Wall Street Journal
headline, ‘WSJ Poll Finds Widespread Economic Anxiety’, is typical of the prevailing mood among North America’s senior executives, said Christopher Rupkey, chief financial economist for the Bank of Tokyo-Mitsubishi UBJ.
The session at which he spoke was titled ‘The Dangers of Too-low Interest Rates’ and Rupkey said that the longer the US Federal Reserve’s delay in raising short-term interest rates – which have remained at an all-time historic low for nearly six years – the greater the risk that they would permanently affect the way that Americans save, spend and invest. Nor would this be in a good way.
He contrasted the current low-rate era with the milder recession of 1992, when rates were held down at 3% for a time and 2003, when the-then Federal Reserve chairman, Alan Greenspan, kept them at 1% for a year – a move that helped spark the ensuing boom and bust in the US property market.
However, Rupkey noted that the current period was unsurpassed and markets “weren’t buying the message” that rates would have to start rising in the near future. According to the Federal Reserve, the Fed funds rate will have edged up to 1.5% by the end of next year and will subsequently rise to 3.0% by the end of 2016 and 3.75% by the end of 2017.
Yet many of the comments made by the Fed’s new chair, Janet Yellen, since taking office make it clear why the markets remain unconvinced. “The economy still feels like a recession to many Americans and it also looks that way in some economic statistics,” said Yellen at the end of March this year.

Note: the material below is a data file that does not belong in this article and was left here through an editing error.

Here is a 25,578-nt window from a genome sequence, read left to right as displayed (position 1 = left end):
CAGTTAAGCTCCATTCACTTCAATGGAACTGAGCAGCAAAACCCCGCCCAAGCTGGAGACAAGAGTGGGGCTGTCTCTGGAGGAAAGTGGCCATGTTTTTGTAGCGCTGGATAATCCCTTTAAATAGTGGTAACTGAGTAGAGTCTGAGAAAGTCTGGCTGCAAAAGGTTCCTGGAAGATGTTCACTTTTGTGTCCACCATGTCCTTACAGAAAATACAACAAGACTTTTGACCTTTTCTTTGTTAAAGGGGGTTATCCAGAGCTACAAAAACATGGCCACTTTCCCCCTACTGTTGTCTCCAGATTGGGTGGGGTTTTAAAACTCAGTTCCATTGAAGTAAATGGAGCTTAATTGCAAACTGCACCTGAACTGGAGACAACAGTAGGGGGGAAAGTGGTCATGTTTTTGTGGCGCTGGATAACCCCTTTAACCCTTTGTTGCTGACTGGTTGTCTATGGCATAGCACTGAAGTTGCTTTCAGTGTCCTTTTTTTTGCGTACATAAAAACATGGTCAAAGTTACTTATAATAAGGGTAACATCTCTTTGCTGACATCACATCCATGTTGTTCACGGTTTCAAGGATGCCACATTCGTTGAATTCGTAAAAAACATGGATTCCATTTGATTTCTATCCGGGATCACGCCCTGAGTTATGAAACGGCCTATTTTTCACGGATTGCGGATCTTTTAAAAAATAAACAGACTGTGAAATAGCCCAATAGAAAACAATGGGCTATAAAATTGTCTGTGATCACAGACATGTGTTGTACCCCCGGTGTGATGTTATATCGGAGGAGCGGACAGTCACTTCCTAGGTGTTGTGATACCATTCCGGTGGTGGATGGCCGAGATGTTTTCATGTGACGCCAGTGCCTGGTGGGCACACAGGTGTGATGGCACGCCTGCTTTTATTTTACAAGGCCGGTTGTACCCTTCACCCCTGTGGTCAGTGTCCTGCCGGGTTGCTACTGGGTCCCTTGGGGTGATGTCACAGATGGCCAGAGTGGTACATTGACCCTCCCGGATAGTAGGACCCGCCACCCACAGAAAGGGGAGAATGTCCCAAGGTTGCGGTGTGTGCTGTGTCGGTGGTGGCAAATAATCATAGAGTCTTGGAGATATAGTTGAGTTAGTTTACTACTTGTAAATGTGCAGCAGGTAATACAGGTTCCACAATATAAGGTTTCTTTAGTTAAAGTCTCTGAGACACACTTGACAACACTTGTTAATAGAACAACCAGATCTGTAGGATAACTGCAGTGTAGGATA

The American public were indeed pessimistic on wages and unemployment, said Rupkey, although inflation remained relatively low and the economy had steadily generated new jobs, bringing the US unemployment rate down to below 6% ahead of the Fed’s expectations.
According to Rupkey, who supported his theory with other relatively upbeat statistics, the Fed apparently has decided to exaggerate how bad the state of the American economy still is. Voters might well be frustrated by income inequality and wage stagnation but both largely lie outside the Fed’s remit in any case.
“Perhaps the real danger is that the Fed hasn’t yet reset its policy as we come out of recession,” said Rupkey, who doesn’t believe that Us economy is likely to fall back into recession in the foreseeable future, despite the flattering performance of many eurozone economies.
His own view is that, belatedly, having finally completed the “water torture” that was its slow abandonment of quantitative easing (QE) in US$10bn increments, the Fed will begin raising rates next March. It will probably introduce a 25 basis points increase every couple of months.
As for the American consumer’s confidence, “consumers regularly say one thing, yet do something else,” said Rupkey. “They answer surveys pessimistically, whereas the reality is actually quite bright”.
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